Academic detailing started out in a few counties in South Carolina and has now expanded to incorporate others and is just another way MUSC is working with other entities to change the way opioid use disorder is treated.
Between projects that address MAT in the emergency room, MAT during pregnancy and MAT in primary care offices, MUSC is expanding access. “We have so many initiatives around this topic here at MUSC,” said Ball. “And this uniquely collaborative team at MUSC has done an effective job of bringing these individual projects together in a way that continues to promote MAT for patients in South Carolina.”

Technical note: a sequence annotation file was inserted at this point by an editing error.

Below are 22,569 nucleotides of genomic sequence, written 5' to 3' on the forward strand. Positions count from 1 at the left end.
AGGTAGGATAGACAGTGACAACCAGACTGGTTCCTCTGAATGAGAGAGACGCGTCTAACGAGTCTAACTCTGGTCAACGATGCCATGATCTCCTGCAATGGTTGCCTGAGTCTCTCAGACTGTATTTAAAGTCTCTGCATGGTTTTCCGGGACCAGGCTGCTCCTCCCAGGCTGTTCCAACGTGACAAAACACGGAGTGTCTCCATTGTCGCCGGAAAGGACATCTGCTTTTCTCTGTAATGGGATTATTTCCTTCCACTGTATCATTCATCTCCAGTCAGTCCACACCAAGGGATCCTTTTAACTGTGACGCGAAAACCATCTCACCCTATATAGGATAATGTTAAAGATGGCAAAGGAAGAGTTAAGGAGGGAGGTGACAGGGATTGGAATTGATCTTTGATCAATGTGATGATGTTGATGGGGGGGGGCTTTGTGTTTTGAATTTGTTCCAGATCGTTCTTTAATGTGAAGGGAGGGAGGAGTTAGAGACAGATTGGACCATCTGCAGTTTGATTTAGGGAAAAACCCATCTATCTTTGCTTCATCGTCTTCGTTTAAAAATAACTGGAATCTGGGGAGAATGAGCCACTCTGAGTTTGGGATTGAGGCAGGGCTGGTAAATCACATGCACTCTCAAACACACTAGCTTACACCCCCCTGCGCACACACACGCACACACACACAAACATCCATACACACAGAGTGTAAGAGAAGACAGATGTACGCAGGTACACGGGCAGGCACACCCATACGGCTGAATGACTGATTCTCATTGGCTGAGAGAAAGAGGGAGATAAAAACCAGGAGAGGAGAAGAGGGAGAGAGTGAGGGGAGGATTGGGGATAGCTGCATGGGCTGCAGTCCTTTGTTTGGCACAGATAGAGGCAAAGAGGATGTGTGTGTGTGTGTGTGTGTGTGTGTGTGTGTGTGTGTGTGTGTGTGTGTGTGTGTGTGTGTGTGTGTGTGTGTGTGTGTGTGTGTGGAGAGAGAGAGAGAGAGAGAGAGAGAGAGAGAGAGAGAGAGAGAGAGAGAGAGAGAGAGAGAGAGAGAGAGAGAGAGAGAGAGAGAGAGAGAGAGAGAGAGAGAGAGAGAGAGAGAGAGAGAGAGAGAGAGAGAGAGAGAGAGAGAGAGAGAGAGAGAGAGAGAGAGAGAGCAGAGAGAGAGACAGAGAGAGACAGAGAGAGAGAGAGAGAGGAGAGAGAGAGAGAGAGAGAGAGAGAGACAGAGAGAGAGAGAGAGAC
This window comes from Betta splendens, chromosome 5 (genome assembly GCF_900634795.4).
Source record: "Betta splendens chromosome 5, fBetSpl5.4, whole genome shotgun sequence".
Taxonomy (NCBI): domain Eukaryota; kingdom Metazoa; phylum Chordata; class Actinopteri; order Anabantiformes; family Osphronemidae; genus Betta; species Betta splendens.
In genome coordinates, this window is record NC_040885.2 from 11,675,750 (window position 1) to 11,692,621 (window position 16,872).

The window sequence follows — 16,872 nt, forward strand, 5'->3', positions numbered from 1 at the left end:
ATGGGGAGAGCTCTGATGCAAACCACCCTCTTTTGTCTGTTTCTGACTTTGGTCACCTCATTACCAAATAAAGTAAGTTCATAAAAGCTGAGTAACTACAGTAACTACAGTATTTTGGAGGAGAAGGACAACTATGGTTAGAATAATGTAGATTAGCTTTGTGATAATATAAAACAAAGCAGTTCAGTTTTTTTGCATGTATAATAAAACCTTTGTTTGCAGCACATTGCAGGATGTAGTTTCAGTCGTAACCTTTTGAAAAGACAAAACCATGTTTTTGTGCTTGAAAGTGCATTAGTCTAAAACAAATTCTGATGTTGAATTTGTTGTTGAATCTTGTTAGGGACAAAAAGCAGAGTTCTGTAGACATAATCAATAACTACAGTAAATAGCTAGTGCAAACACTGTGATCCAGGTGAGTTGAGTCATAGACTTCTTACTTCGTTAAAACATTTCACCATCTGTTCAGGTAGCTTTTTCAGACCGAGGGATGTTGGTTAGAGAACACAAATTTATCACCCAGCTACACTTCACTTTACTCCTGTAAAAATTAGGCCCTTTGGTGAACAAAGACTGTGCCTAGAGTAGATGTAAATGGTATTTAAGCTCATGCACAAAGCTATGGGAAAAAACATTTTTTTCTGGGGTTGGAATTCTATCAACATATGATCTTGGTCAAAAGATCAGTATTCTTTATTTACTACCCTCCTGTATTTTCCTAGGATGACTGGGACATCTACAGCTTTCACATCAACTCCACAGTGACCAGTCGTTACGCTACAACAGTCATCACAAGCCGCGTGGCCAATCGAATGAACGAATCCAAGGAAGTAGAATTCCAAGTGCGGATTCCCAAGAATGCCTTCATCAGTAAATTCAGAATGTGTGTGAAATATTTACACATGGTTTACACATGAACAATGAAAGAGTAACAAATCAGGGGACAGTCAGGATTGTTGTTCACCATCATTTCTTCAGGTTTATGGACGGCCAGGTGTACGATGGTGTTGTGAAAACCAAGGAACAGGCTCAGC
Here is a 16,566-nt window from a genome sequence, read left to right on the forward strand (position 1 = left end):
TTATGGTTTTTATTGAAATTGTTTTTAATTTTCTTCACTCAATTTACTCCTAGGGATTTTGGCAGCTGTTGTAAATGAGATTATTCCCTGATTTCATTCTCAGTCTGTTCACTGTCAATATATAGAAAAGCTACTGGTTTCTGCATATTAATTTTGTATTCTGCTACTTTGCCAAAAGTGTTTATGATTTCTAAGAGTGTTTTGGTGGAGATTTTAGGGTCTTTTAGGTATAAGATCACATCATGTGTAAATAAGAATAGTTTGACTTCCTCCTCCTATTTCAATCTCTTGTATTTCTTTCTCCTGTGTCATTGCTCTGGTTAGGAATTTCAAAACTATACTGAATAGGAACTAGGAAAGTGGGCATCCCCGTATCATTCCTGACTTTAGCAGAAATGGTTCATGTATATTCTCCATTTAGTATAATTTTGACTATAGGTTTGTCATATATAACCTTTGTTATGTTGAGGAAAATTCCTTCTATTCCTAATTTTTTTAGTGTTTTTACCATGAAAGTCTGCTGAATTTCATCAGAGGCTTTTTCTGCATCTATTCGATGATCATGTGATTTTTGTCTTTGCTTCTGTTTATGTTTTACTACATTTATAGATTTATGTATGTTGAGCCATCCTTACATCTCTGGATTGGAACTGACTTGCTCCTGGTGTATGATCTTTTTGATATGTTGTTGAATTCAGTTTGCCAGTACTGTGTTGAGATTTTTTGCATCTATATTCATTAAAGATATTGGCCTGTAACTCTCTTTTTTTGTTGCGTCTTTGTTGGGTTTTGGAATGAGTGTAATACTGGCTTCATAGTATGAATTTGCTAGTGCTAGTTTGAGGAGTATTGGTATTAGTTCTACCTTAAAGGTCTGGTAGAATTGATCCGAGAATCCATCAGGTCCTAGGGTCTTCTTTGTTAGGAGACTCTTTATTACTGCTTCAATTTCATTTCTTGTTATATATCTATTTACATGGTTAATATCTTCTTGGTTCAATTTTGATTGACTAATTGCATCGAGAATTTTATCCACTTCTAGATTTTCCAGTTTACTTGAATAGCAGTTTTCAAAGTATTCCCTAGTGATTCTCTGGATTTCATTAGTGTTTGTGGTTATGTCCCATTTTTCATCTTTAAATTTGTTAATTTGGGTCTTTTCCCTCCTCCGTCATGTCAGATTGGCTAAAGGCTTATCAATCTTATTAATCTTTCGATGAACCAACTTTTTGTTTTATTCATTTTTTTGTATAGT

1. DAODAS/SAMHSA. SC MAT ACCESS. scmataccess.org.
2. Chalana H, et al. J. Addiction. 2016;2016:1-7. doi:10.1155/2016/7620860.
3. NIH. How effective is drug addiction treatment? NIDA. drugabuse.gov.
4. NIH. How do medications to treat opioid use disorder work? NIDA. drugabuse.gov.
5. Jones HE, et al. Addiction. 2012;107:5-27. doi:10.1111/j.1360-0443.2012.04035.
Progressnotes Summer 2019